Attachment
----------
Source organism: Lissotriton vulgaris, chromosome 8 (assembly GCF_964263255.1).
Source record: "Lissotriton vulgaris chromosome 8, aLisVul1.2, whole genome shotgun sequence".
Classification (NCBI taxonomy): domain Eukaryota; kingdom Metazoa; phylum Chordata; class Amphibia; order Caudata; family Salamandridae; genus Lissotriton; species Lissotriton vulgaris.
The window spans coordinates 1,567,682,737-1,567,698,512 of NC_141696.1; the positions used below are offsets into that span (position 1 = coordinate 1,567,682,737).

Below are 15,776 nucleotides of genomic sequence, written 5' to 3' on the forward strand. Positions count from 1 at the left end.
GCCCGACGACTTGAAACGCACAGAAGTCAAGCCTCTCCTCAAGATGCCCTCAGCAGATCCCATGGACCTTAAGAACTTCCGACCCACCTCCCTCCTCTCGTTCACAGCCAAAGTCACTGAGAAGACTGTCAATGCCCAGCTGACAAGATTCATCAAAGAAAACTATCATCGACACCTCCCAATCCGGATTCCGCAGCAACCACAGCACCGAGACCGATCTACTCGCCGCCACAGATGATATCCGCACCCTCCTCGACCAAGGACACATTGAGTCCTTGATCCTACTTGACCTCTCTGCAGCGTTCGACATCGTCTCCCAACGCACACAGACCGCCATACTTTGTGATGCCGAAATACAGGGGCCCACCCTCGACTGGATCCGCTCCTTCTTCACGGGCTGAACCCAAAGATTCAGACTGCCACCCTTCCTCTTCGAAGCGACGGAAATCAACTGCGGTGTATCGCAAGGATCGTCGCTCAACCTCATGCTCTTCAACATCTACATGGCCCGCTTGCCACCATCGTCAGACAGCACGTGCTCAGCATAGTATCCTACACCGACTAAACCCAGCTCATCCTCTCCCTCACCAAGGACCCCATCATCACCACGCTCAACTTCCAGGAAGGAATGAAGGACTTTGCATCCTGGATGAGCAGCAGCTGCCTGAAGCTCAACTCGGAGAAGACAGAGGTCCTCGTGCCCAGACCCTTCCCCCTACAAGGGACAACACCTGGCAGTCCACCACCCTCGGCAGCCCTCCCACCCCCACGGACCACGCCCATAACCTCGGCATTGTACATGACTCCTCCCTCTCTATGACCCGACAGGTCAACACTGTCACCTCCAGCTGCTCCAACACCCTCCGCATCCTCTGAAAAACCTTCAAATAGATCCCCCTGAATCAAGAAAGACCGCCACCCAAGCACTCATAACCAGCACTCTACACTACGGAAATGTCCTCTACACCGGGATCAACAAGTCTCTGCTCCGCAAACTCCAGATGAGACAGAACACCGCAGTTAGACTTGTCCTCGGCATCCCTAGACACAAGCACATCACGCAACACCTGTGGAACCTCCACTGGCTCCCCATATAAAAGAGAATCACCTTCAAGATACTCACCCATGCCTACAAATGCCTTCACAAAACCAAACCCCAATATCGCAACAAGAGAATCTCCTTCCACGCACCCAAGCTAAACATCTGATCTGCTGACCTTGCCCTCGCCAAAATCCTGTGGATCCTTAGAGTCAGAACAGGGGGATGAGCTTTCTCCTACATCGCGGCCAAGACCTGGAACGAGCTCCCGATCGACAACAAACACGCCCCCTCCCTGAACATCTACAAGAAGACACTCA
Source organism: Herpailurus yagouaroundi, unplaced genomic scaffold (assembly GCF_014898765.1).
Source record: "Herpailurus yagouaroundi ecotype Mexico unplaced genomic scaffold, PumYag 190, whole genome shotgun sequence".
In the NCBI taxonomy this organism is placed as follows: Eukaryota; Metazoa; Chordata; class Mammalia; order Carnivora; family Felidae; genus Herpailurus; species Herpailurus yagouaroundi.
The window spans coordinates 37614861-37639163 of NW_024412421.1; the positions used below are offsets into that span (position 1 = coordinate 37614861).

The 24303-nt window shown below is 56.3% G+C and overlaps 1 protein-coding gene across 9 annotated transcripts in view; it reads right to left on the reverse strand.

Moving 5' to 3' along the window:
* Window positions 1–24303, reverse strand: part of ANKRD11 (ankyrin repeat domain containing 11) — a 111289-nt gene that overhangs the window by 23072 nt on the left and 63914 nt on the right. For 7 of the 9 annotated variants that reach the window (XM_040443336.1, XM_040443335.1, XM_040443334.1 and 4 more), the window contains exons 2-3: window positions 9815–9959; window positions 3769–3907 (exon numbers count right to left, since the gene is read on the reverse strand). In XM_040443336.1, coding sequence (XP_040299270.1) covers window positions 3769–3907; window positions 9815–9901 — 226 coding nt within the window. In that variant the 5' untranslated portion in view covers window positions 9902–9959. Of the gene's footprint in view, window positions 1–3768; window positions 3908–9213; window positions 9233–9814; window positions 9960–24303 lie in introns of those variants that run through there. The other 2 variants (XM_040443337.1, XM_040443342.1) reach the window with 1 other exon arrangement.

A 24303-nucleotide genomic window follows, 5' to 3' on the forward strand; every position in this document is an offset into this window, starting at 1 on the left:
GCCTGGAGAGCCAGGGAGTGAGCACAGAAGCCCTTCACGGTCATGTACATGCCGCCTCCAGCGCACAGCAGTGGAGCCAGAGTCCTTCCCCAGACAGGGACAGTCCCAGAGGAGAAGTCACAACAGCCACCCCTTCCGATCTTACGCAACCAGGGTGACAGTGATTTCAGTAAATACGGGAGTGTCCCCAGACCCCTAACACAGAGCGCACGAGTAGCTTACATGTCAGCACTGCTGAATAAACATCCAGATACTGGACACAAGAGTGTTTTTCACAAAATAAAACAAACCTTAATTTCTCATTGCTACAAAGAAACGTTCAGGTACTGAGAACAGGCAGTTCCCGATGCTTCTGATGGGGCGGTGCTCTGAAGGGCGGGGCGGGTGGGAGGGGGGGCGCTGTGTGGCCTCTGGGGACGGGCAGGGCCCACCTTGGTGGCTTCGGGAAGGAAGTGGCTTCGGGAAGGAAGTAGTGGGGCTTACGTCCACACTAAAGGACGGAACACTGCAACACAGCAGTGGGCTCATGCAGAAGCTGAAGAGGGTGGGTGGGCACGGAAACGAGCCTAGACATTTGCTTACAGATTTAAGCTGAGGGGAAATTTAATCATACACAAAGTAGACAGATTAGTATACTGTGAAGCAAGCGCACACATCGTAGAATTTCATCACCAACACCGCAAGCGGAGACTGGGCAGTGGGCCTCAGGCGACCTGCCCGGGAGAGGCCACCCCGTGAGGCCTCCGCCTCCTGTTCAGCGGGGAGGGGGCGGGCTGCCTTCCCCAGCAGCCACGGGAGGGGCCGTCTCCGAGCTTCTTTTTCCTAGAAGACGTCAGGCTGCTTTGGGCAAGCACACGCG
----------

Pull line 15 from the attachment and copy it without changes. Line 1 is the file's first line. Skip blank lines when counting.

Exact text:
GCCTGGAGAGCCAGGGAGTGAGCACAGAAGCCCTTCACGGTCATGTACATGCCGCCTCCAGCGCACAGCAGTGGAGCCAGAGTCCTTCCCCAGACAGGGACAGTCCCAGAGGAGAAGTCACAACAGCCACCCCTTCCGATCTTACGCAACCAGGGTGACAGTGATTTCAGTAAATACGGGAGTGTCCCCAGACCCCTAACACAGAGCGCACGAGTAGCTTACATGTCAGCACTGCTGAATAAACATCCAGATACTGGACACAAGAGTGTTTTTCACAAAATAAAACAAACCTTAATTTCTCATTGCTACAAAGAAACGTTCAGGTACTGAGAACAGGCAGTTCCCGATGCTTCTGATGGGGCGGTGCTCTGAAGGGCGGGGCGGGTGGGAGGGGGGGCGCTGTGTGGCCTCTGGGGACGGGCAGGGCCCACCTTGGTGGCTTCGGGAAGGAAGTGGCTTCGGGAAGGAAGTAGTGGGGCTTACGTCCACACTAAAGGACGGAACACTGCAACACAGCAGTGGGCTCATGCAGAAGCTGAAGAGGGTGGGTGGGCACGGAAACGAGCCTAGACATTTGCTTACAGATTTAAGCTGAGGGGAAATTTAATCATACACAAAGTAGACAGATTAGTATACTGTGAAGCAAGCGCACACATCGTAGAATTTCATCACCAACACCGCAAGCGGAGACTGGGCAGTGGGCCTCAGGCGACCTGCCCGGGAGAGGCCACCCCGTGAGGCCTCCGCCTCCTGTTCAGCGGGGAGGGGGCGGGCTGCCTTCCCCAGCAGCCACGGGAGGGGCCGTCTCCGAGCTTCTTTTTCCTAGAAGACGTCAGGCTGCTTTGGGCAAGCACACGCG